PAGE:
Why isn’t the Annunciation Celebrated Today?

The Annunciation by Fra Angelico (public domain) via Wikimedia Commons.

Every March 25, the solemnity of the Annunciation of the Lord is celebrated in the Catholic Church, but this year Holy Week supersedes that observance.

The Annunciation of the Lord commemorates the archangel Gabriel’s announcing to Mary that she would become the mother of the Savior. With her “yes,” or “fiat,” the Son of God became incarnated in the womb of the Virgin Mary (cf. Lk 1:26-38).

The Annunciation holds the rank of a solemnity, which means its celebration takes precedence over all the feast days and memorials for saints or blesseds. However, the United States Conference of Catholic Bishops explained why it cannot be celebrated on March 25 this year.

“Since March 25 is Monday of Holy Week this year, the solemnity of the Annunciation of the Lord is moved to Monday, April 8,” the liturgical calendar for American dioceses states.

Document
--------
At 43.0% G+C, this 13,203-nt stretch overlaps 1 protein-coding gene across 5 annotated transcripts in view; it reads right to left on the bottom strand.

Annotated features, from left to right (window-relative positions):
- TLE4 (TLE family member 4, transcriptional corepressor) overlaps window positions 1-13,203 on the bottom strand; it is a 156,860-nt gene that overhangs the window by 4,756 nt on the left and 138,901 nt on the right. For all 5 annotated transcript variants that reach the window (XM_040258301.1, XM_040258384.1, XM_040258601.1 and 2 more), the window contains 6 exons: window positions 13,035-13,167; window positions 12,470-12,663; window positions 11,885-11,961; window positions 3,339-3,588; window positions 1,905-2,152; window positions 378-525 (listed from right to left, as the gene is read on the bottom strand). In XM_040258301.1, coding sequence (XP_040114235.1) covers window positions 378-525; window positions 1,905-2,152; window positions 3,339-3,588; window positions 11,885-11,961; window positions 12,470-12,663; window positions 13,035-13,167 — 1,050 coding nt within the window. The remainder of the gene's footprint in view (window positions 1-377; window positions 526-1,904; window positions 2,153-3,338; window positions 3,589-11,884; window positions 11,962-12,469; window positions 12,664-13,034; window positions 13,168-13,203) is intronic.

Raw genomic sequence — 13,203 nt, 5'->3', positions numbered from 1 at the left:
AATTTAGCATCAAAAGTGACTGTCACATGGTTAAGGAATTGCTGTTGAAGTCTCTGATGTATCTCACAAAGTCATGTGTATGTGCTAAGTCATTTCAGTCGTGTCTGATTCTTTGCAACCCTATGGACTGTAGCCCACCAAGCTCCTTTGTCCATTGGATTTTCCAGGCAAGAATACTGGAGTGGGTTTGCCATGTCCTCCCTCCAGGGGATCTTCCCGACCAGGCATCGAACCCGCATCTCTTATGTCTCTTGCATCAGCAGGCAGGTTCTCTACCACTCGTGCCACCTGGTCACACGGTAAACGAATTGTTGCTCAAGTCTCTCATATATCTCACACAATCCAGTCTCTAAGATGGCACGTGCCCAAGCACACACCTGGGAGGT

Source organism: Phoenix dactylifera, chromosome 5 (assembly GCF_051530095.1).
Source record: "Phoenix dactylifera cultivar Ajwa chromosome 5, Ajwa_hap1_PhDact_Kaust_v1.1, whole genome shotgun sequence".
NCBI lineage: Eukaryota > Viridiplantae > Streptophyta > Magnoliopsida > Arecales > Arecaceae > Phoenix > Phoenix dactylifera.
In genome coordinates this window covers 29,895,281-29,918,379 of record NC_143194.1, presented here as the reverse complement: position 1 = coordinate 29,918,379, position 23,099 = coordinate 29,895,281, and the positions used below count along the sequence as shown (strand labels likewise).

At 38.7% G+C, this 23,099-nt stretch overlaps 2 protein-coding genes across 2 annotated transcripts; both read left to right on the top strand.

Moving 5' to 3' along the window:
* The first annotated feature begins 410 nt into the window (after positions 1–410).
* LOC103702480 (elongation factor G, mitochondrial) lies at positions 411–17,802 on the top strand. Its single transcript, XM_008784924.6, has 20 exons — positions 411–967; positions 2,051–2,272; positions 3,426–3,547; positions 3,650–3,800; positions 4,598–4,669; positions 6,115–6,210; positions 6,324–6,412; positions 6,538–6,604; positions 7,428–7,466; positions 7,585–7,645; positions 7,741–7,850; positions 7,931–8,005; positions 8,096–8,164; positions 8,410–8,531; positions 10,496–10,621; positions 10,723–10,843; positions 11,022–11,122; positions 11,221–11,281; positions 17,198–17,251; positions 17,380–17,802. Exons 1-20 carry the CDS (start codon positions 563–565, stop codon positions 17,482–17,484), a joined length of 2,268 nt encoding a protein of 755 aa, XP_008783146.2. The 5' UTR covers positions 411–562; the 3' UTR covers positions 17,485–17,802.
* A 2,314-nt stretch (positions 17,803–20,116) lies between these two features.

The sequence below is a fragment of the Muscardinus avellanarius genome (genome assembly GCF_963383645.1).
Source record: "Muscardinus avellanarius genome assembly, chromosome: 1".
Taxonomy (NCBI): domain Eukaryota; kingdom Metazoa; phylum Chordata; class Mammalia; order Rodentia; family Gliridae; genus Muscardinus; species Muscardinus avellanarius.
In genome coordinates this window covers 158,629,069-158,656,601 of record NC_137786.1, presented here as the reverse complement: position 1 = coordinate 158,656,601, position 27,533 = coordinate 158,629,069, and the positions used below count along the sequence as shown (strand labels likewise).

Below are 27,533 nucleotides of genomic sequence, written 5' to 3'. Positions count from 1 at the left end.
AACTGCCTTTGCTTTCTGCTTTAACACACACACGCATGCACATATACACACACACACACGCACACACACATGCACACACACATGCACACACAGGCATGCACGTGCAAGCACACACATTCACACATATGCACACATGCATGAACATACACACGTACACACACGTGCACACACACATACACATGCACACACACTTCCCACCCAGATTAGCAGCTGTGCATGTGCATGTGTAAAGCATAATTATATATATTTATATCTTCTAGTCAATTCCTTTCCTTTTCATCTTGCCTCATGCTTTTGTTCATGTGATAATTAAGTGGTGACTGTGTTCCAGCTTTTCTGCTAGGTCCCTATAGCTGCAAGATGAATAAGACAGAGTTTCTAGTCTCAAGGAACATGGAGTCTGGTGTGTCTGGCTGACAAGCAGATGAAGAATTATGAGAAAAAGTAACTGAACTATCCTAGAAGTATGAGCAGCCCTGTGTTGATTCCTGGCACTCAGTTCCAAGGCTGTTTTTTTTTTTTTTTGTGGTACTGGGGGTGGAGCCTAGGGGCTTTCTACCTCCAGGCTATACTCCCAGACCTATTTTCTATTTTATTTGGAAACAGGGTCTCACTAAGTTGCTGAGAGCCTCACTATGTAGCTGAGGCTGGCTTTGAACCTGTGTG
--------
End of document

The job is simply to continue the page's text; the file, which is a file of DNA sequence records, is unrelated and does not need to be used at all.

Holy Week (this year March 24–30) commemorates the passion, death, and resurrection of the Lord as well as the institution of the Eucharist, events that infinitely surpass any other solemnity or feast day of any saint or blessed.


In addition, after Holy Week comes the Easter Octave, during which the Church continues to celebrate the resurrection of the Lord. According to the Catechism of the Catholic Church, Easter is “the ‘Feast of feasts,’ the ‘Solemnity of solemnities’” (No. 1169).

The Easter Octave, which begins on Easter Sunday and concludes with Divine Mercy Sunday, runs from March 31 to April 7 this year.

Thus for 2024, the solemnity of the Annunciation has been moved to April 8, two weeks after March 25, so it can be celebrated with the recognition it deserves, this great mystery of the incarnation of the Son of God, which prepares us for Christmas.

This story was first published by ACI Prensa, CNA’s Spanish-language news partner. It has been translated and adapted by CNA.